Hawaii's taste buds have spoken and they're calling out for beef on the grill. Discover local recipes, flavors and meet members of the beef community.
Ribeye Steaks are spiced up with cilantro, cumin and ground red pepper and served with a simple salad of pineapple, red pepper and lime.
Spanning 30,000 acres across Maui is Haleakala Ranch, owned by the Baldwin family and managed by Greg Friel. This ranch is steeped in Hawaiian history, as lands that were once part of the ranch are now part of Haleakala National Park, one of the first in the National Park system. To reach the park, millions of visitors each year must drive through Haleakala's ranch lands, and thus, preserving and improving the land is of top priority. One of the main ways they accomplish this is by utilizing rotational grazing of their cattle herds to control the spread of invasive species so detrimental to Hawaii's ecosystem. The ranch is also planting thousands of koa trees, and works with conservation partners to protect the local watershed and native rainforests. Each year, Haleakala Ranch hosts a variety of groups, including the Ag in the Classroom Program, which connects local schools with agriculture education programs. For their conservation work, the Haleakala Ranch was awarded the prestigious Environmental Stewardship Award (ESAP).
"In Hawaii we use this term 'kuleana.' To me, what it means is a professional and a personal responsibility to manage a certain way; and it's professional in that it's our job, but it's personal in that it's just something you feel that it's important to do." - Greg Friel, Manager of Livestock Operations, Haleakala Ranch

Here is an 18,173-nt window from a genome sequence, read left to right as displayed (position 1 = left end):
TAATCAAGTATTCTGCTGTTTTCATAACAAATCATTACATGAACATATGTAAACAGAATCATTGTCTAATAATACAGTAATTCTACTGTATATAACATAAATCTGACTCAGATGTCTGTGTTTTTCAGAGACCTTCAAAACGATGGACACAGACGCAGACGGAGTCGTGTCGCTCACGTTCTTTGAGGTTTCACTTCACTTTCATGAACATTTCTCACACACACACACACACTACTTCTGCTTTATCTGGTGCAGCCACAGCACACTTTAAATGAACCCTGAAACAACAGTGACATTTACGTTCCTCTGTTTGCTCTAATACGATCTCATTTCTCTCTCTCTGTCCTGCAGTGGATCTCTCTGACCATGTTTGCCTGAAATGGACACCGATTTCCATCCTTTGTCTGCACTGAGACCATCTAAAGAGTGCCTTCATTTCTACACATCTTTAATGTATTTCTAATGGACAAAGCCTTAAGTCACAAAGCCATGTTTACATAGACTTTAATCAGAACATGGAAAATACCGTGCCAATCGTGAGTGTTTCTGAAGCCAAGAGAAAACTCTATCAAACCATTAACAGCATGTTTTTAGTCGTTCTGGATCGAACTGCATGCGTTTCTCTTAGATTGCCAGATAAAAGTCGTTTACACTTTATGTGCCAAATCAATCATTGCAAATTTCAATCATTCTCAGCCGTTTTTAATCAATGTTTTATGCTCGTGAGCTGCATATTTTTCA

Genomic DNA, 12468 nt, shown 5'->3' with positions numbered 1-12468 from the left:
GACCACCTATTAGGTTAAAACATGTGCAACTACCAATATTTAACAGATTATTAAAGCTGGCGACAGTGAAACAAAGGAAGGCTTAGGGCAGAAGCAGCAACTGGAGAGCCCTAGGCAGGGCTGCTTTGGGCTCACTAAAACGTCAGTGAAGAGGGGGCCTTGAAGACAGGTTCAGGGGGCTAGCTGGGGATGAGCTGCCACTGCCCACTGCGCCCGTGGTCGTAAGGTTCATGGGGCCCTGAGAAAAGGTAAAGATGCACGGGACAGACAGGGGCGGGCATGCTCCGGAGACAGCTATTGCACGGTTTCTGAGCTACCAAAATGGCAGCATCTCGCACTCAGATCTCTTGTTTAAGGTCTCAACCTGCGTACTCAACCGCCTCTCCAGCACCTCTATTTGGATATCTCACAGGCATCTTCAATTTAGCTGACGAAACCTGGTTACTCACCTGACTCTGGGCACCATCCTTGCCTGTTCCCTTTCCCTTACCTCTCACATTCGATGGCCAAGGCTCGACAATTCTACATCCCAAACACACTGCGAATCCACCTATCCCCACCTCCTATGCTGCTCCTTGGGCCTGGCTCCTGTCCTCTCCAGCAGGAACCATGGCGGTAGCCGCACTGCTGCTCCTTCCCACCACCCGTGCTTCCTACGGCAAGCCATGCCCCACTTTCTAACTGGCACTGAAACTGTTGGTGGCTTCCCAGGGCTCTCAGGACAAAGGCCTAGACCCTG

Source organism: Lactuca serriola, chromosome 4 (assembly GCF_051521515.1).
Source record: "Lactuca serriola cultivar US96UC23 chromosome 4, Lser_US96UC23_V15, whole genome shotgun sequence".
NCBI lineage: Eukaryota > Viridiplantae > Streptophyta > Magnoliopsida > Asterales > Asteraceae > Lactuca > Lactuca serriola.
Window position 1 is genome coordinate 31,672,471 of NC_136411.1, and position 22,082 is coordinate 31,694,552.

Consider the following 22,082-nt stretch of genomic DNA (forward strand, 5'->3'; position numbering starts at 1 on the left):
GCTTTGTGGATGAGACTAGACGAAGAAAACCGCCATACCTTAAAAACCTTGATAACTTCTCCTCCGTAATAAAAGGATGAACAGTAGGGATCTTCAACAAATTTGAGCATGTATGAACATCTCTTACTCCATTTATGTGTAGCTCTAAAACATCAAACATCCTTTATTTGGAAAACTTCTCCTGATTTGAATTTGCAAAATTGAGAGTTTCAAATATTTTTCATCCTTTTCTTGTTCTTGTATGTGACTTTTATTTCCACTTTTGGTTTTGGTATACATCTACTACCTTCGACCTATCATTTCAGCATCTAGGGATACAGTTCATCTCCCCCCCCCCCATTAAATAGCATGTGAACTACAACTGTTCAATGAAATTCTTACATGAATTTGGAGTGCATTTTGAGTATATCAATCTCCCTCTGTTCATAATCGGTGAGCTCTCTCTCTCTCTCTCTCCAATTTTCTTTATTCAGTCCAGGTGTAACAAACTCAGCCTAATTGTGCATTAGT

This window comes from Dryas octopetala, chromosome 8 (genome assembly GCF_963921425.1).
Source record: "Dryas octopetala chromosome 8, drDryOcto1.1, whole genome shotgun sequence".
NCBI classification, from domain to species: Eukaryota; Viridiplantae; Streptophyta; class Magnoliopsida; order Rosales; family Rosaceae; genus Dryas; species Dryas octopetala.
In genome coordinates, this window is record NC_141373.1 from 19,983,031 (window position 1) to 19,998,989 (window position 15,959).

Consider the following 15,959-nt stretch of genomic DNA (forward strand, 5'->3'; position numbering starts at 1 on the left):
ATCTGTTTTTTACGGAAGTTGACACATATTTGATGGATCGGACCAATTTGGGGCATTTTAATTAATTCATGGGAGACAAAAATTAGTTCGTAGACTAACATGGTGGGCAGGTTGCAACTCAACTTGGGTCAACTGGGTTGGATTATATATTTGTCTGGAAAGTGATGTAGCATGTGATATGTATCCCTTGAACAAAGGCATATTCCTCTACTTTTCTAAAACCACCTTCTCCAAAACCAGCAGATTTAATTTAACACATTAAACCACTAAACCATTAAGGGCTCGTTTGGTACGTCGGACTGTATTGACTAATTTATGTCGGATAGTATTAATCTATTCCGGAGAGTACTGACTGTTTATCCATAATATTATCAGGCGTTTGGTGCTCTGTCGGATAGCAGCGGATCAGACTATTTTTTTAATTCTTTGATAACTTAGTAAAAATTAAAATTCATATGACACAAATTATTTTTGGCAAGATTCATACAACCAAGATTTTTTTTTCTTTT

Meet Jimmy Greenwell of Palani Ranch on the island of Hawaii. He says, "Our goal is to pass on the land to the next generations in better shape than we found it. There are a lot of benefits that flow from grazing lands like ours to the broader community including their scenic value, cultural significance, carbon sequestration qualities, habitat preservation and watershed value."
Raising beef is a complex process, but throughout the entire journey, one thing remains constant – the shared commitment to raising cattle in a safe, humane and environmentally sustainable way by using the latest technology and resources. For Hawaii’s ranching families, the land is not just where they raise cattle; it's also where they raise their families. They have a personal stake in the quality of their environment - so they are always looking for new ways to improve the air, water and land on and near their property.
Cowboys in Hawaii are known as paniolo, due to the original cowboys in Hawaii coming from Mexico and speaking Spanish.